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Hit the Water While There’s Still Time: The Best Places to Kayak & Canoe in CT (CT Blog)

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Best Places to Kayak & Canoe in Connecticut

Where to Kayak & Canoe in CT

Summer is winding down, but that doesn’t mean you have to give up on outdoor activities. October is one of the best months for kayaking, especially when the foliage starts to peak— the air is cool, the leaves are brilliant, and the mosquitoes have finally died a well-deserved death (or at least gone into hibernation). Connecticut has an abundance of lakes and rivers for all your autumn water-sporting needs; here’s a list of my favorites.

1. Lake McDonough, Barkhamsted

Kayaking in Connecticut. Photo by Sarah AlenderLocated in north central Connecticut near the towns of Riverton and Hartland, Lake McDonough is really a two-part lake: the upper part is the enormous Barkhamsted Reservoir, which provides the majority of the drinking water for the metro-Hartford area. The lower part, which is separated from the reservoir by the distinctive Saville Dam, is Lake McDonough. The lake is open for boating, fishing, and swimming, and is known for the large fountain at its entrance, as well as the castle-like architecture of the access buildings along the top of the dam.

Managed by the MDC, the lake is open from Memorial Day through Labor Day. It costs $6 to get in and there is an extra $5 fee to launch a boat, making this one of the priciest boating options in the area, but this $11 gets you all-day access to the almost 450 acres that make up the lake. There is very little development around the water— in fact, almost none— so the view is mainly trees, beach, and the dam. If you paddle down far enough to the south end, the most developed area you’ll see is the open slash among the trees that indicates the slopes of Ski Sundown.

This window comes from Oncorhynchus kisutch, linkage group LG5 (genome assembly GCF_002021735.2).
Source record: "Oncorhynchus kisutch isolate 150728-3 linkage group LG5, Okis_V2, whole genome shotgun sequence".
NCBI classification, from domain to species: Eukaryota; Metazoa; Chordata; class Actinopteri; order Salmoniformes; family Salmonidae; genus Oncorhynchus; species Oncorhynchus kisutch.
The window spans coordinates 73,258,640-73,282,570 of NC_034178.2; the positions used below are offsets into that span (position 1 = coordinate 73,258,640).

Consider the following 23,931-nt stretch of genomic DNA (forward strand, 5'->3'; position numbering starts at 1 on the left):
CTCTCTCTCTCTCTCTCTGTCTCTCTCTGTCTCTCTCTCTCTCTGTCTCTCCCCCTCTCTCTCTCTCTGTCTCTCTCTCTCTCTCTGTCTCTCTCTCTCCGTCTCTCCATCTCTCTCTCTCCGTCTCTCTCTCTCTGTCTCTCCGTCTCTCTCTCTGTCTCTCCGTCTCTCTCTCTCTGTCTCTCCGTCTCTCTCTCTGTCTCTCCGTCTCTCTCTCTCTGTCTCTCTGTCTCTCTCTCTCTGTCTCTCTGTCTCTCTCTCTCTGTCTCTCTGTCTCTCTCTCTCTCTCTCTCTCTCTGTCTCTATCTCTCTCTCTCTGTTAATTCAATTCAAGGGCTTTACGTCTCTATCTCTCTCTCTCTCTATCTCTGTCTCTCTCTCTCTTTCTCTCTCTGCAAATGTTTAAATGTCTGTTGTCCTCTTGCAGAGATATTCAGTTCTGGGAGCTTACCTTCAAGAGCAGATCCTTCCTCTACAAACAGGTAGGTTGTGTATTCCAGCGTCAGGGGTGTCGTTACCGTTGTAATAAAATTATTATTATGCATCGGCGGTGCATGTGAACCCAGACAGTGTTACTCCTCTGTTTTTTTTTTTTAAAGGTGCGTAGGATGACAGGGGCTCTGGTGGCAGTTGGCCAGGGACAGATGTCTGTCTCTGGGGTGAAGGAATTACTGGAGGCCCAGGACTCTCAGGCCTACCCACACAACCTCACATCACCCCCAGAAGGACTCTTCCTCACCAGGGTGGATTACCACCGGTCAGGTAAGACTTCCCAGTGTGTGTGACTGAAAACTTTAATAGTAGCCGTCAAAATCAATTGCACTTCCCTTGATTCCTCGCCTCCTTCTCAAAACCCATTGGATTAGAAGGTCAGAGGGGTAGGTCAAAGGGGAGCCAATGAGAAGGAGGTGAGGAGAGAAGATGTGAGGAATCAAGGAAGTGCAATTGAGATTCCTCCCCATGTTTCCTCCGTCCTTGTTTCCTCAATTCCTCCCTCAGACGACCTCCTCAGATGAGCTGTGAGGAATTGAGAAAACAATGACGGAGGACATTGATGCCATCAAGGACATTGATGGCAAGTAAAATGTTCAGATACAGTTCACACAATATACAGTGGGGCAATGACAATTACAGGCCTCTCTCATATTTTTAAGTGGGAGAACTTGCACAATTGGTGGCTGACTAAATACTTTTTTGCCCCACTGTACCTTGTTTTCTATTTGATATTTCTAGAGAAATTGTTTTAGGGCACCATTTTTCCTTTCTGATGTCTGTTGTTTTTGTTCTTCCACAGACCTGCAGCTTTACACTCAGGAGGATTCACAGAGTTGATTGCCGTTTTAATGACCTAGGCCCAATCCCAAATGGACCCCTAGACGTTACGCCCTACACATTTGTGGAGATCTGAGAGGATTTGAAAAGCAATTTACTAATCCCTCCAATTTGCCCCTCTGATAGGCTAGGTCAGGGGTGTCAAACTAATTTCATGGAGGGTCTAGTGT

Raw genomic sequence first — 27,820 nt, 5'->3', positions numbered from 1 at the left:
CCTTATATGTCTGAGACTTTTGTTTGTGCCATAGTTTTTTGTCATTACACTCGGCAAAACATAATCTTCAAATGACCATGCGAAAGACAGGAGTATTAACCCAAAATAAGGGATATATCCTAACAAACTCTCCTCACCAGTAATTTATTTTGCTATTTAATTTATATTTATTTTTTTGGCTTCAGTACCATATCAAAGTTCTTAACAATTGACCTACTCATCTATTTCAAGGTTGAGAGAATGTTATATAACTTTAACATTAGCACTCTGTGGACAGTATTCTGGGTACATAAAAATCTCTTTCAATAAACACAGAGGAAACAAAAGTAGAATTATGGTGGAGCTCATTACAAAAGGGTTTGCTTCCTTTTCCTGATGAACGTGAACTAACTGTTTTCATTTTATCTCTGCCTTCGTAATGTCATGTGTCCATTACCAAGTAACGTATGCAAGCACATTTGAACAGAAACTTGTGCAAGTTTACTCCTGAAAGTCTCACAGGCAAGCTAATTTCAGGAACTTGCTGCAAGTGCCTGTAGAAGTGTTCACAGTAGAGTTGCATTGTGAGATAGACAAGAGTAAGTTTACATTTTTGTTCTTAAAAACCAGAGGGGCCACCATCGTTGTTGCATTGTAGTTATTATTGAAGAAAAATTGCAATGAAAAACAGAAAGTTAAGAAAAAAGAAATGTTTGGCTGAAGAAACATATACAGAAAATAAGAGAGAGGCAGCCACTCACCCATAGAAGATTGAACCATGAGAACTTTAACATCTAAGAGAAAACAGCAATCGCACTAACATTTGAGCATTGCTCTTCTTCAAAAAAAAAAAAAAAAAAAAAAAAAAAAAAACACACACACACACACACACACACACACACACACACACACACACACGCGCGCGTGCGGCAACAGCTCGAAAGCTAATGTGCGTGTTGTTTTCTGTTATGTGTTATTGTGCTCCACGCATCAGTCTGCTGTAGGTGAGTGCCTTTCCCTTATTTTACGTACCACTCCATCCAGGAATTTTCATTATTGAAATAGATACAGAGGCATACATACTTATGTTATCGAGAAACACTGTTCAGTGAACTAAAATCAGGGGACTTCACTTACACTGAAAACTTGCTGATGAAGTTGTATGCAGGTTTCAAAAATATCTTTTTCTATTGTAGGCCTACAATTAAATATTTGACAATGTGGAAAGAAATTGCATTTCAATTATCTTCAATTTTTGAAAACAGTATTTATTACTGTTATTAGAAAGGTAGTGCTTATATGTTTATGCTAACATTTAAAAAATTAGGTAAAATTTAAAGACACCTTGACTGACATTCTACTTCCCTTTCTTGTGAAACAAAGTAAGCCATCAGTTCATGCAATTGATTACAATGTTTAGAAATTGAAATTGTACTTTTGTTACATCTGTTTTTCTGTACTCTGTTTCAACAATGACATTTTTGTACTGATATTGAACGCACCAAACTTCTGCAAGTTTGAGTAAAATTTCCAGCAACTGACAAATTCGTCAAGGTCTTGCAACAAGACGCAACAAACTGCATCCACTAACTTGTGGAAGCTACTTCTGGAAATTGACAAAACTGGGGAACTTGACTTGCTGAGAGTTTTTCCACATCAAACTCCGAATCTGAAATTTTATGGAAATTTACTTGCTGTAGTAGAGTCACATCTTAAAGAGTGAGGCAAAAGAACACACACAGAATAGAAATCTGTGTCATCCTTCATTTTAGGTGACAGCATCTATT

The water here is extremely clear, and paddling all the way down to the end can take an hour and a half or more, depending on your speed and endurance. There are a few islands that you can pull onto if you get tired, and several inlets to explore. Motorboats are allowed on Lake McDonough, which means canoers and kayakers should be vigilant, but the lake is so large that it’s not as if you won’t be able to see a motorboat coming and have plenty of room to get out of the way.

Lake McDonough is located on Route 219 in Barkhamsted. For more information, visit or call 860 379-3036 (in season). Unfortunately, the lake is currently still closed due to Hurricane Irene, but the two small parking areas at the top of the dam are usually always open for scenic overlook purposes.